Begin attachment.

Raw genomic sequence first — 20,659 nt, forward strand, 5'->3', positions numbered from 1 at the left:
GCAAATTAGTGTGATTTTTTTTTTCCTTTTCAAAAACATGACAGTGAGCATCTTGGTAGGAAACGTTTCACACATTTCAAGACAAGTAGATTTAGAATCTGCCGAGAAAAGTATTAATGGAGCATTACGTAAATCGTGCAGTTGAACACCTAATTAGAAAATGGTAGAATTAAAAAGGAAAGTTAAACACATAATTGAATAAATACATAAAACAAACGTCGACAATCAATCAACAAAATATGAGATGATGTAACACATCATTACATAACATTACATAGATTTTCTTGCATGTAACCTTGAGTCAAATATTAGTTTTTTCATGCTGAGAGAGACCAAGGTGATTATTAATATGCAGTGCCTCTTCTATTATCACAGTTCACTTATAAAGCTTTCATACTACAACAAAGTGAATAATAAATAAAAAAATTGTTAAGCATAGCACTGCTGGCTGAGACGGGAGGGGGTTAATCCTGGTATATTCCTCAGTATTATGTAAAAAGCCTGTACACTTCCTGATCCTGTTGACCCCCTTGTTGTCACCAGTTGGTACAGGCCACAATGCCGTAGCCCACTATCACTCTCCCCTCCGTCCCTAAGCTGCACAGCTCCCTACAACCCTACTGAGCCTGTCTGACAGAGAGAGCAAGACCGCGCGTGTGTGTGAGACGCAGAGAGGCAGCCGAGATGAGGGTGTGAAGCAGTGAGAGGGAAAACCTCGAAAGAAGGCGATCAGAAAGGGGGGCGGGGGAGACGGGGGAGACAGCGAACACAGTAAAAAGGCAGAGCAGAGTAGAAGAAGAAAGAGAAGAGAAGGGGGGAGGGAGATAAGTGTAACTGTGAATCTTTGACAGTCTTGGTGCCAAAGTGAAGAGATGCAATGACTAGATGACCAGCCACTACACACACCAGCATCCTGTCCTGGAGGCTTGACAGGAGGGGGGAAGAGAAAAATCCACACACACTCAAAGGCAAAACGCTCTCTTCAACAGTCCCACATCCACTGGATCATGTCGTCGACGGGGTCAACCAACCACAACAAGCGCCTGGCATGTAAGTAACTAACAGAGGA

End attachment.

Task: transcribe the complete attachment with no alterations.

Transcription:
Raw genomic sequence first — 20,659 nt, forward strand, 5'->3', positions numbered from 1 at the left:
GCAAATTAGTGTGATTTTTTTTTTCCTTTTCAAAAACATGACAGTGAGCATCTTGGTAGGAAACGTTTCACACATTTCAAGACAAGTAGATTTAGAATCTGCCGAGAAAAGTATTAATGGAGCATTACGTAAATCGTGCAGTTGAACACCTAATTAGAAAATGGTAGAATTAAAAAGGAAAGTTAAACACATAATTGAATAAATACATAAAACAAACGTCGACAATCAATCAACAAAATATGAGATGATGTAACACATCATTACATAACATTACATAGATTTTCTTGCATGTAACCTTGAGTCAAATATTAGTTTTTTCATGCTGAGAGAGACCAAGGTGATTATTAATATGCAGTGCCTCTTCTATTATCACAGTTCACTTATAAAGCTTTCATACTACAACAAAGTGAATAATAAATAAAAAAATTGTTAAGCATAGCACTGCTGGCTGAGACGGGAGGGGGTTAATCCTGGTATATTCCTCAGTATTATGTAAAAAGCCTGTACACTTCCTGATCCTGTTGACCCCCTTGTTGTCACCAGTTGGTACAGGCCACAATGCCGTAGCCCACTATCACTCTCCCCTCCGTCCCTAAGCTGCACAGCTCCCTACAACCCTACTGAGCCTGTCTGACAGAGAGAGCAAGACCGCGCGTGTGTGTGAGACGCAGAGAGGCAGCCGAGATGAGGGTGTGAAGCAGTGAGAGGGAAAACCTCGAAAGAAGGCGATCAGAAAGGGGGGCGGGGGAGACGGGGGAGACAGCGAACACAGTAAAAAGGCAGAGCAGAGTAGAAGAAGAAAGAGAAGAGAAGGGGGGAGGGAGATAAGTGTAACTGTGAATCTTTGACAGTCTTGGTGCCAAAGTGAAGAGATGCAATGACTAGATGACCAGCCACTACACACACCAGCATCCTGTCCTGGAGGCTTGACAGGAGGGGGGAAGAGAAAAATCCACACACACTCAAAGGCAAAACGCTCTCTTCAACAGTCCCACATCCACTGGATCATGTCGTCGACGGGGTCAACCAACCACAACAAGCGCCTGGCATGTAAGTAACTAACAGAGGA